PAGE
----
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p1118 Testudo

Unsigned article on pp1118‑1119 of

William Smith, D.C.L., LL.D.:
A Dictionary of Greek and Roman Antiquities, John Murray, London, 1875.

Woodcuts are from Smith's Dictionary; any color photos are mine © William P. Thayer

TESTUDO (χελώνη), a tortoise, was the name given to several other objects.

1. To the Lyra, because it was sometimes made of a tortoise-shell. [Lyra].

2. To an arched or vaulted roof (Virg. Aen. I.505; Cic. Brut. 22). [Templum, p1112A]. Thus in a Roman house, when the Cavum Aedium was roofed all over and had no opening or compluvium p1119in the centre, the Cavum Aedium was called Testudo (Varro, L. L. V.161, ed. Müller) [Domus, p427B].

3. To a military machine moving upon wheels and roofed over, used in besieging cities, under which the soldiers worked in undermining the walls or otherwise destroying them (Caes. B. B. V.42, 43, B. C. II.2). It was usually covered with raw hides or other materials which could not easily be set on fire. The battering-ram [Aries] was frequently placed under a testudo of this kind, which was then called Testudo Arietaria (Vitruv. X.19 p322, Bip.). Vitruvius also mentions and explains the construction of several other military machines to which the name of Testudines was given (X.20, 21; compare Polyb. IX.41).


[image ALT: A woodcut showing a line of men, 4 of them indicated, holding their shields above their heads so that they interlock, advancing on a wall defended by two men hurling projectiles at them. It is a representation of the Roman military tactic known as the testudo.]

4. The name of Testudo was also applied to the covering made by a close body of soldiers who placed their shields over their heads to secure themselves against the darts of the enemy. The shields fitted so closely together as to present one unbroken surface without any interstices between them, and were also so firm that men could walk upon them, and even horses and chariots be driven over them (Dion Cass. XLIX.30). A testudo was formed (testudinem facere) either in battle to ward off the arrows and other missiles of the enemy, or, which was more frequently the case, to form a protection to the soldiers when they advanced to the walls or gates of a town for the purpose of attacking them (Dion Cass. l.c.; Liv. X.43; Caes. B. G. II.6; Sall. Jug. 94; see cut annexed, taken from the Antonine column).a Sometimes the shields were disposed in such a way as to make the testudo slope. The soldiers in the first line stood upright, those in the second stooped a little, and each line successively was a little lower than the preceding down to the last, where the soldiers rested on one knee. Such a disposition of the shields was called Fastigiata Testudo, on account of their sloping like the roof of a building. The advantages of this plan were obvious: the stones and missiles thrown upon the shields rolled off them like water from a roof; besides which, other soldiers frequently advanced upon them to attack the enemy upon the walls.b The Romans were accustomed to form this kind of testudo, as an exercise, in the games of the Circus (Liv. XLIV.9; Polyb. XXVIII.12).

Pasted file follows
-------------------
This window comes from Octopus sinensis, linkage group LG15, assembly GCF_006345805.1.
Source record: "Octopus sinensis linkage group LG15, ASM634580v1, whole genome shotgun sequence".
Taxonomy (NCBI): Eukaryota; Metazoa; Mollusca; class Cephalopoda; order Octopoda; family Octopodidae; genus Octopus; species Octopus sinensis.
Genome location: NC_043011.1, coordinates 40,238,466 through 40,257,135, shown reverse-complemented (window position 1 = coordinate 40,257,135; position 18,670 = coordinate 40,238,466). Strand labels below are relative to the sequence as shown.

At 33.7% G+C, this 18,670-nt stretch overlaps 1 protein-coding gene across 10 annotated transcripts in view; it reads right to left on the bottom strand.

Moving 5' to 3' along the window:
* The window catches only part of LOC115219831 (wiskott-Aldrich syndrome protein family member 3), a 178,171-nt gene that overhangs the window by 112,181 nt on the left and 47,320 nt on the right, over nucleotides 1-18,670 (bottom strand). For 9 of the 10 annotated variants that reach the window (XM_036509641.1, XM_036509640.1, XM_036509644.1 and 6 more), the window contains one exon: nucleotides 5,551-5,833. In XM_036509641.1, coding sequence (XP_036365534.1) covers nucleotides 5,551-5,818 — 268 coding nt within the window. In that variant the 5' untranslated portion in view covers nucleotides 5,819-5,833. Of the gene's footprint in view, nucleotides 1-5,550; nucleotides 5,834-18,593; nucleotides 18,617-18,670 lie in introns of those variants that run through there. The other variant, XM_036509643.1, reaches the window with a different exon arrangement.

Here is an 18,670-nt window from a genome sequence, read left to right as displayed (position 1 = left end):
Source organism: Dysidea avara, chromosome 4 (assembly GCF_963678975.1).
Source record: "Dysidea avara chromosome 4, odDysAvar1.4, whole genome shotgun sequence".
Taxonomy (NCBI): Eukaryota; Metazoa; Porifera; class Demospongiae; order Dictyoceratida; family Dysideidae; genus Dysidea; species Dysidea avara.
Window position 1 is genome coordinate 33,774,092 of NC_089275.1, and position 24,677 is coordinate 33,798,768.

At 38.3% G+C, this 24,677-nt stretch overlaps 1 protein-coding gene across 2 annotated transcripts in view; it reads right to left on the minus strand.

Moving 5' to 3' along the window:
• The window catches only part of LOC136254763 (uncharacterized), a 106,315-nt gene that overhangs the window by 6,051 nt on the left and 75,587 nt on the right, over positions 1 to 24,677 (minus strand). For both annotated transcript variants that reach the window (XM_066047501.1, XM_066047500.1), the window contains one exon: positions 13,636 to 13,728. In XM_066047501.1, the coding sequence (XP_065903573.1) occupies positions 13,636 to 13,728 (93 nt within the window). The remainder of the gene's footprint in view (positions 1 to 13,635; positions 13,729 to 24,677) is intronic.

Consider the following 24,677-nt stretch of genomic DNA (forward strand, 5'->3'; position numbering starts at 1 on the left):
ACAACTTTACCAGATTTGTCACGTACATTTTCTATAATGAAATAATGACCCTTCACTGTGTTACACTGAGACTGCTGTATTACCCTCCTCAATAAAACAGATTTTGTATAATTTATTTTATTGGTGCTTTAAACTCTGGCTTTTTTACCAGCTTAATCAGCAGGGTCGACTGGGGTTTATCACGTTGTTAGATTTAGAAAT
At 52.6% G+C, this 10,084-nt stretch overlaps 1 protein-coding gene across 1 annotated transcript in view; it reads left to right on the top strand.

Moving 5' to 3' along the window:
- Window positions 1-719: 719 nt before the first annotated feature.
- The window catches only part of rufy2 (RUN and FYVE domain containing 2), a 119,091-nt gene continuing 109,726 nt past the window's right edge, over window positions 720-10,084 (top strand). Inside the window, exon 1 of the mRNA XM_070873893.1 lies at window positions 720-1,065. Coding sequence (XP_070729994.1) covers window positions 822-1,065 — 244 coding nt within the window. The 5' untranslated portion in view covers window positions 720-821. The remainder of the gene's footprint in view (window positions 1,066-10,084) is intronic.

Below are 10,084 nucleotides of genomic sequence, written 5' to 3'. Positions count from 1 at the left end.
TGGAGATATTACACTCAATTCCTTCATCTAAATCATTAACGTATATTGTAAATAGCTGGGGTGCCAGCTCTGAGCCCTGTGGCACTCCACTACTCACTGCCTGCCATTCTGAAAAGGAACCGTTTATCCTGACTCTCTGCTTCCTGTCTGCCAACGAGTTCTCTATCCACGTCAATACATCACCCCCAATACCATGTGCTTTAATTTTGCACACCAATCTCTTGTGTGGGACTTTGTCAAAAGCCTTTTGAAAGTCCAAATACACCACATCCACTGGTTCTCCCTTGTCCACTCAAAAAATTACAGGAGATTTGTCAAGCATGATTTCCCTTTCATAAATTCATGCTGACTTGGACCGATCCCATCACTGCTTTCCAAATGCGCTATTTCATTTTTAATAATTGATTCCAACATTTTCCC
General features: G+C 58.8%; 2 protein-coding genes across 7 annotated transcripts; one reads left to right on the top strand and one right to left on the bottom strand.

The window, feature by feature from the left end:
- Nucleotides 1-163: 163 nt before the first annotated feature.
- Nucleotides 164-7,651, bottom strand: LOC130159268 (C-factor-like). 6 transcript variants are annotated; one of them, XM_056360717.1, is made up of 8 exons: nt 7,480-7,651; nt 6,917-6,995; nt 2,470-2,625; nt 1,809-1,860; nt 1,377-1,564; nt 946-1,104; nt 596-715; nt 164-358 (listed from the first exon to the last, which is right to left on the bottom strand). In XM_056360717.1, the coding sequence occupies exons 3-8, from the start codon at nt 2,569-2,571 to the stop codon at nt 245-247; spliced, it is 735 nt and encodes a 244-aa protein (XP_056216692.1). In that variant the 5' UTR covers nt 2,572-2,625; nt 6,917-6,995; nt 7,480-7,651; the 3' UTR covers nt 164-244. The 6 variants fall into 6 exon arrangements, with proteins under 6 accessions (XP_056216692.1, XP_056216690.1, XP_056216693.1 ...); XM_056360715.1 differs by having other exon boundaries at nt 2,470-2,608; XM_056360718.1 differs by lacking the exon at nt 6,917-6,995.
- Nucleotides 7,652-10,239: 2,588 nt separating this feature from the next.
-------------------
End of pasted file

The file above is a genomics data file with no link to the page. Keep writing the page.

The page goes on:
Thayer's Notes:


[image ALT: zzz]
Testudo: a relief on Trajan's Column. Photo taken in 1997.

a For further details on the testudo, see this passage (among others) of John Pollen's book, The Trajan Column; and, for another useful illustration, the Loeb edition of Ammian (Book 23).

b Frontinus (Strat. 2.3.15) draws attention to the interesting aspect of Mark Anthony's tactic — reported in Dio, loc. cit.: it's not as defensive as one might expect.


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Page updated: 4 Sep 13